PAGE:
updated 9:32 PM CET, Feb 22, 2020

Goldman Sachs unable to offer new Marcus wealth offering to American expats in the UK, citing FATCA

Goldman Sachs, the giant New York-based investment bank that in recent years has been moving into the individual wealth management sector, has confirmed that for the time being, at least, it is unable to offer its Marcus-branded services to Americans resident outside of the U.S., owing to FATCA concerns.

A Goldman spokesperson confirmed on Friday that this was in fact the case, in response to questions prompted by at least one tweet that was making the rounds over the last few days.

In that tweet (pictured above), someone named "Matthew" posted an excerpt from a Marcus document which stated that "Unfortunately, Marcus UK is not able to offer accounts to all applicants...

"At this time Marcus UK is unable to support customers subject to FATCA information reporting or to provide the required 1099 statement due to the additional infrastructure required to comply with these tax regulations."

In a statement, the spokesperson said that outside of the U.S., "Marcus by Goldman Sachs is subject to the Foreign Account Tax Compliance Act (FATCA). At present, we do not have infrastructure to support compliance with FATCA for people who are subject to or potentially subject to US tax rules."

Goldman Sachs first unveiled Marcus's UK banking services to its UK staff in August, 2018, and since then has been adding to its UK offering, including with an instant access savings acount aimed at ordinary – as opposed to high-net-worth – clients. 

"There are people in the world who think this is okay," observed one of those who re-tweeted Matthew's tweet, pointedly making sure to address it to the Twitter accounts of such individuals as American presidential candidate Elizabeth Warren, and including such hashtag words as fatca and citizide. 

In shunning American clients, particularly with a product aimed at ordinary investors – where low costs and the highest interest rates possible on savings accounts will be seen to matter – the American company is not alone.

As reported here in October, for example, Paris-based Boursorama Banque, an online-only banking division of Société Générale, the French banking group, drew the ire of the Paris-based Association of Accidental Americans because it also would not allow American expats to have accounts, even though it had begun running advertisements for the brand that featured the American actor, Brad Pitt.

And as this publication has been reporting for the last few weeks, banks in the Netherlands as well as, reportedly, other countries in Europe have begun "freezing" the bank accounts of some of their American account-holders whose "Tax Information Numbers", usually Social Security numbers, these account-holders had failed to provide, despite repeated requests that they do so. Many of those who have refused are understood to be citizens of the countries in which they now live who are reluctant to enter the U.S. citizenship net because they don't consider themselves to be American. 

Meanwhile, whether Americans resident in the UK will be able to take advantage of a just-announced Vanguard advice offering also remains unclear. As the Financial Times reported on Jan. 9,  the U.S. ETF specialist Vanguard has been given "the go-ahead" by the UK's Financial Conduct Authority to launch a new "retail investment guidance" business in Britain, which development the FT said "[signaled] the arrival of an aggressive new competitor in Britain's wealth management sector" that would "turn up the heat on the fee models operated by UK wealth managers".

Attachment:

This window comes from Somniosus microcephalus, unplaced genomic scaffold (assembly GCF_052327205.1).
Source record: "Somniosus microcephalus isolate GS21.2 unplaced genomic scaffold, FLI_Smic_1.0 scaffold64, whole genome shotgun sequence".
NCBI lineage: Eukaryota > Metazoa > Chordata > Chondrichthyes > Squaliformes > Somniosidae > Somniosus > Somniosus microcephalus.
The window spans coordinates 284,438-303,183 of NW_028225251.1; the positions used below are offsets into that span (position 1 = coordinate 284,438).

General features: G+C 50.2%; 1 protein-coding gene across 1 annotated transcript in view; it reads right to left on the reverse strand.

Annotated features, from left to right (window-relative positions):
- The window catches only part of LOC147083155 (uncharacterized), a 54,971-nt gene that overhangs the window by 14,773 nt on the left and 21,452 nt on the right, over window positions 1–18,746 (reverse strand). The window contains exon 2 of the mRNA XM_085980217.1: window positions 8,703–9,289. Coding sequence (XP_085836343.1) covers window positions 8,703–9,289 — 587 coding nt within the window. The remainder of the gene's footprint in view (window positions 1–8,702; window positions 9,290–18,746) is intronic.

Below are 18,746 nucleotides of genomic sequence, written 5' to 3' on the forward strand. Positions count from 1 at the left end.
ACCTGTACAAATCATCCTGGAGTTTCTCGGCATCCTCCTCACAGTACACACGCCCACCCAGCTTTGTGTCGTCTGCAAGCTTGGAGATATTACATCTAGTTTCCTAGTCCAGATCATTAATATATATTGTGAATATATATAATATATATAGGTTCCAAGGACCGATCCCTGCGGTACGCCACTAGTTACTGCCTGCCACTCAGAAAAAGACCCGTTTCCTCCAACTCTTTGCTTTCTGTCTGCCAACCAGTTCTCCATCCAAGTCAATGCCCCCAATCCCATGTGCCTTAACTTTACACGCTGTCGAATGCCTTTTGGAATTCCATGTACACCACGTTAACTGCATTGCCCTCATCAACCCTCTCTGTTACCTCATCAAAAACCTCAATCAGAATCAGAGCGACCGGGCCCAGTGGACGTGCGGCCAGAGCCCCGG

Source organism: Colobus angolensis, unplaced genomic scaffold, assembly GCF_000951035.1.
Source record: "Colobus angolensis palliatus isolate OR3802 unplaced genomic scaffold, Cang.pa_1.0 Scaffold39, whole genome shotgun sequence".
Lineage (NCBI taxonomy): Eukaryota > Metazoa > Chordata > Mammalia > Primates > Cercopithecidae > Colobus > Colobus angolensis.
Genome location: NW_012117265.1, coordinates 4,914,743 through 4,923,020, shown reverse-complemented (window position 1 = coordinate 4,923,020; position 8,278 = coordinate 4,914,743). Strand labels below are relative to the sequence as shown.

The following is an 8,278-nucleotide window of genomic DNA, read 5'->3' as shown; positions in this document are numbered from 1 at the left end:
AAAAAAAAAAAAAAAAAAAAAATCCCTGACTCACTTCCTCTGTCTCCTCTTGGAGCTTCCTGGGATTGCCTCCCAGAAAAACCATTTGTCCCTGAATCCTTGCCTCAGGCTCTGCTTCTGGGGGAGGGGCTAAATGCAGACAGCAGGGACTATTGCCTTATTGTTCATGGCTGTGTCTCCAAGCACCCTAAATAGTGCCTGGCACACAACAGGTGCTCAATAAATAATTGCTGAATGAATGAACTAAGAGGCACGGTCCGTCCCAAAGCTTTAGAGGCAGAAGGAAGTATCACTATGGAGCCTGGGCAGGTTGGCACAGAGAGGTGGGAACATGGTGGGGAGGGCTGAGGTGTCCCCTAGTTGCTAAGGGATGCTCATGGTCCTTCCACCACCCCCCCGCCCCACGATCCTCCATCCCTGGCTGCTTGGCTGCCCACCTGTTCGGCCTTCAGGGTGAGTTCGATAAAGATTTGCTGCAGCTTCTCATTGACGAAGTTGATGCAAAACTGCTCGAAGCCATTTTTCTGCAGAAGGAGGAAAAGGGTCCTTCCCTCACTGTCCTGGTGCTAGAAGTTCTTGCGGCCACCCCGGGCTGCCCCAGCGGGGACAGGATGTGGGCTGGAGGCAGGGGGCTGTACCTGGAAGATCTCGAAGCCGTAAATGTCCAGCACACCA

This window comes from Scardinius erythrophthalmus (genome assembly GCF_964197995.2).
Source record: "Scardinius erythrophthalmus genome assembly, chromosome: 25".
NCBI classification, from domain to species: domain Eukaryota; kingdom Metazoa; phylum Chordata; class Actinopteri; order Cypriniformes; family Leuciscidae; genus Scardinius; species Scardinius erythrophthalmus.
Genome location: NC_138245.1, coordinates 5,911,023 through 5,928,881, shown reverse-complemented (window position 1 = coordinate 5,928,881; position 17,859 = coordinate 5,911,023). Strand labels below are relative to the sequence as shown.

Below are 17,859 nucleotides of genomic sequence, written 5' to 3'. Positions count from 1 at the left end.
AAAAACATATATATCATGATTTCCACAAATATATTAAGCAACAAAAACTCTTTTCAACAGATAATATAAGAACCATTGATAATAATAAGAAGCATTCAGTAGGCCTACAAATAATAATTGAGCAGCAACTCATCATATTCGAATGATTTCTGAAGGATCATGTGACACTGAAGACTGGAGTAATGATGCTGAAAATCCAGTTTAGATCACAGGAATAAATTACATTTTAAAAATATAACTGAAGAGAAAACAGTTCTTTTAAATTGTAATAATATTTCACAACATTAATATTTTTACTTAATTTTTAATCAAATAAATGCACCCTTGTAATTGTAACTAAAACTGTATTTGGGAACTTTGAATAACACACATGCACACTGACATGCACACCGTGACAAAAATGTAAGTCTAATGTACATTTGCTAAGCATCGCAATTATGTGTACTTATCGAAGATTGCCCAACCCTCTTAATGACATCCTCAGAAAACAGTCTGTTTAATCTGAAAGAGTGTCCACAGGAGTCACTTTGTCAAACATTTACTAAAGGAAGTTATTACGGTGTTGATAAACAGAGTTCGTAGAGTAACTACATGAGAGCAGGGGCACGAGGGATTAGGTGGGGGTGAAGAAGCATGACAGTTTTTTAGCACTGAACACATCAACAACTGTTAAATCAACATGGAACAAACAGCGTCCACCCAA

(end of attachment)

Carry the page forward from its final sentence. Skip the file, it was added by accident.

However, a spokesperson for Vanguard told the American Expat Financial News Journal this week that it was "a bit early to speculate" as to whether American expats would be able to take advantage of the new UK advice offering.

"We really are at an early point," he added, noting that the FCA approvals had only just come through at the end of December, and the Vanguard team was still "thinking through what the proposition will offer and to whom".

"As I’m sure you’re well aware, FATCA and SEC fund regulations do make things complicated."

Signed into law in 2010 by President Obama and brought into force, through the use of Intergovernmental Agreements with individual countries, in 2014, FATCA was intended to address the use by U.S.-resident Americans of overseas bank accounts to avoid their U.S. tax obligations. It has made life increasingly difficult for expat Americans, however, many of whom have been driven to renounce their citizenships in an effort to find peace, even though this is an expensive and for many, a painful process to undergo.

The numbers of renunciants has soared in recent years, by most accounts as a result. 

One of the aspects of the problems FATCA is causing for American expats that isn't always acknowledged is that it's often the least-wealthy who suffer the most. That's because financial institutions don't want to have them as clients, as the costs of complying with FATCA eat up a much larger percentage of whatever income they might make from these individuals' accounts than would be the case with a high-net-worth client – as the Marcus example suggests. 

Such individuals are also more likely to suffer when they're hit with IRS penalties that typically start at US$10,000, which, again, is not as much of a problem for wealthier clients, who probably are less likely to get hit with such penalties in the first place because they will be getting their taxes done for them by top tax preparers.